Creative Commons

Digital world forces copyright rethink

This article by Robert Jaques, at Les Blogs conference in Paris, includes:

Ito, who is also on the board of Creative Commons and Icann, said: "It is very important to understand that the notion of intellectual property was created to protect traditional content. The idea now is that creativity can happen outside of corporations." interview with Neil Leyton: musician and a founder/director of Fading Ways

This interview by Neeru Paharia includes:

We recently spoke to Neil Leyton, a musician and a founder/director of Fading Ways, about the label's background and its experience of applying Creative Commons' licenses to its music.


Ideally no artist should EVER sign their copyright (the ownership of their work including moral rights) over to a company that will then profit unfairly from that artists' work.

I think CC can help bring about a fairer music industry — to the public, to the artists, and to those labels that recognize the present problems and are willing to work fairly with both.

Yahoo adds search for 'flexible' copyright content

This article by Matt Hines,
Staff Writer, CNET, includes:

Yahoo has added a feature that lets people search content that's been licensed through Creative Commons, a nonprofit group that specializes in copyrighting material so that it's available for some reuse.

WIKI to update 'Code and Other Laws of Cyberspace'

The San Jose Mercury News is reporting that Lawrence Lessig is revising his book 'Code and Other Laws of Cyberspace' using a wiki-based, public discussion. The proceeds from the sale of the book are being donated. . All royalties are going to Creative Commons, plus the advance.

This book is used as a textbook for a number of technology law courses, so this is a very interesting development.

Johnny Charmer on Made in Canada Sunday March 6 at 9 p.m EST

Made In Canada Sunday March 6 at 9 p.m. EST

Johnny Charmer of Red Orkestra calls in to talk about the album After The Wars. Johnny was at one time a member of Red Autumn Fall and later Charmer. Some members of Charmers eventually ended up in Hush Hush and Boy. The Red Orkestra album is the first release ever protected under the Creative Commons Attribution Non Commercial Share License.

Chat with Johnny on Fading Ways Forum

Am I a communist? Bill Gates thinks so...

There has been much said about Bill Gates and his comment that those who have different ideas on the expansion of Patents and Copyright are somehow communist. Wired Magazine published an article that included:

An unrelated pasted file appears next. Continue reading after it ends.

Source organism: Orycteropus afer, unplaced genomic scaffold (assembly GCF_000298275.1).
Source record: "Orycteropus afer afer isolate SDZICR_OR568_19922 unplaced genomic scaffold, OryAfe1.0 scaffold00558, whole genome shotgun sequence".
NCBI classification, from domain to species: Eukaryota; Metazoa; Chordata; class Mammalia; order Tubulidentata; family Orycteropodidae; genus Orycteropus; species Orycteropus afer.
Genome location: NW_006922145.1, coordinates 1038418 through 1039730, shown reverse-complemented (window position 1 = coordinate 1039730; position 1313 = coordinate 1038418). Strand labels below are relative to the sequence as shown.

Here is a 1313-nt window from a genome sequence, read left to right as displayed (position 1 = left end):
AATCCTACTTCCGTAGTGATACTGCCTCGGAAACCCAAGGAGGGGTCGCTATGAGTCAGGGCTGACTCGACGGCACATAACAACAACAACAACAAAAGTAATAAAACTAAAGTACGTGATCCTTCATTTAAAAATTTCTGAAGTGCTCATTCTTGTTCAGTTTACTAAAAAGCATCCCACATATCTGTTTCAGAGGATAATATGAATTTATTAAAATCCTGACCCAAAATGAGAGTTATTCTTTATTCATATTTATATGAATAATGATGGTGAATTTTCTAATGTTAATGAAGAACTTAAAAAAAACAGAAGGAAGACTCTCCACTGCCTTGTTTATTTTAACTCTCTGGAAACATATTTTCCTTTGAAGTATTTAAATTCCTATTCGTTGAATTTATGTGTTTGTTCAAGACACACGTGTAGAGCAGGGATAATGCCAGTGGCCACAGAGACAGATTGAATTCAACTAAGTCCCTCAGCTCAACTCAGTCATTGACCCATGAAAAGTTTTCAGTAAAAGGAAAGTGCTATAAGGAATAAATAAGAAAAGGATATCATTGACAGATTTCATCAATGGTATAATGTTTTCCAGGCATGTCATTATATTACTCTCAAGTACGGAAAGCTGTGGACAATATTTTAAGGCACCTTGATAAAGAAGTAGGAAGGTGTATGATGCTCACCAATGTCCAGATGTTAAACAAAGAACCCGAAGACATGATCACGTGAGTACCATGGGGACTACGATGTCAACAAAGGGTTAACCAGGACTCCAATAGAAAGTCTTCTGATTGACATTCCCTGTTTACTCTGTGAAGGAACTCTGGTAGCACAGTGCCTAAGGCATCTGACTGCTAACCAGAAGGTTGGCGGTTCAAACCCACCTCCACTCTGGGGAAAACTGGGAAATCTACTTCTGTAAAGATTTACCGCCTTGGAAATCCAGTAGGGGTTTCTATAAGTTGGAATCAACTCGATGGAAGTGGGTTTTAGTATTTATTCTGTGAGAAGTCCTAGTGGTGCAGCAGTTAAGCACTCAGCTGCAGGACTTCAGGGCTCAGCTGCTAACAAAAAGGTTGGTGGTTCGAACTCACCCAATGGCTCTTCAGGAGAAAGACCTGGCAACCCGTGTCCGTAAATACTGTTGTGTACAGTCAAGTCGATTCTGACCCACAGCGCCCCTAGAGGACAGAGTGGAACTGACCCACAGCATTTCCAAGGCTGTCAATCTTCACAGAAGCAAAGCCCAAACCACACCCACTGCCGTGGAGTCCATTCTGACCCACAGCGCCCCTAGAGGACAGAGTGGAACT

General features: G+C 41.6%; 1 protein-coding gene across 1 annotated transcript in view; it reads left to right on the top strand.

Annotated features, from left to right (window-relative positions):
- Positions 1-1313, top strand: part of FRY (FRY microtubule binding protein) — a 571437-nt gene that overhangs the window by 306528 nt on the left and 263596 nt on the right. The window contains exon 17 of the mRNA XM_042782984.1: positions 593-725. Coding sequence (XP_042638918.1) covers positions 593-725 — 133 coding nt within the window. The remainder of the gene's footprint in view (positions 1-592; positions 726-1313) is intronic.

Glenn Otis Brown, executive director of Creative Commons, wondered whom Gates was referring to when he made the remarks. Certainly not Creative Commons, which is a "voluntary, market-based approach to copyright," Brown wrote in an e-mail.

See also: Mitch Kapor's BLOG, Dan Gillmor's BLOG, BoingBoing, ATTABOY, The Register, TechDirt

What is the most important feature of the Internet? Dis-intermediation!

What is the most important feature of the Internet? Dis-intermediation!

When asked what I believe is the most important feature of the Internet, I boil it down to one thing: dis-intermediation.

Letter to NDP critics: Keep eye on the future during Bush visit

I wrote a letter to key NDP issue critics discussing the importance of policy around patents and copyright.

Canada is at a crossroads: It could join the "coalition
of the billing" which are those countries that bow to US pressure to
outsource their cultural and economic policy to foreign special economic
interest groups. Alternatively, Canada can adopt a modern way of looking
at development in the knowledge economy and become a world leader.

Also posted on: Rabble Babble

THIS magazine BLOG: how to free the culture

Some interesting notes in the BLOG for This Magazine on copyright.

It shows some of the different perspectives than what we have seen in this community.

Mindjack - Cities Without Borders: Digital Culture and Decentralization

This feature article by Paul Hartzog includes:

What Howard Rheingold has termed "tools for thought" provides a whole new market in cultural goods, a market that is extraordinarily crucial to digital culture. The development of Linux and the evolution of the pro-sharing norms of the open-source community are quite possibly the pre-eminent cultural explosion of our day.

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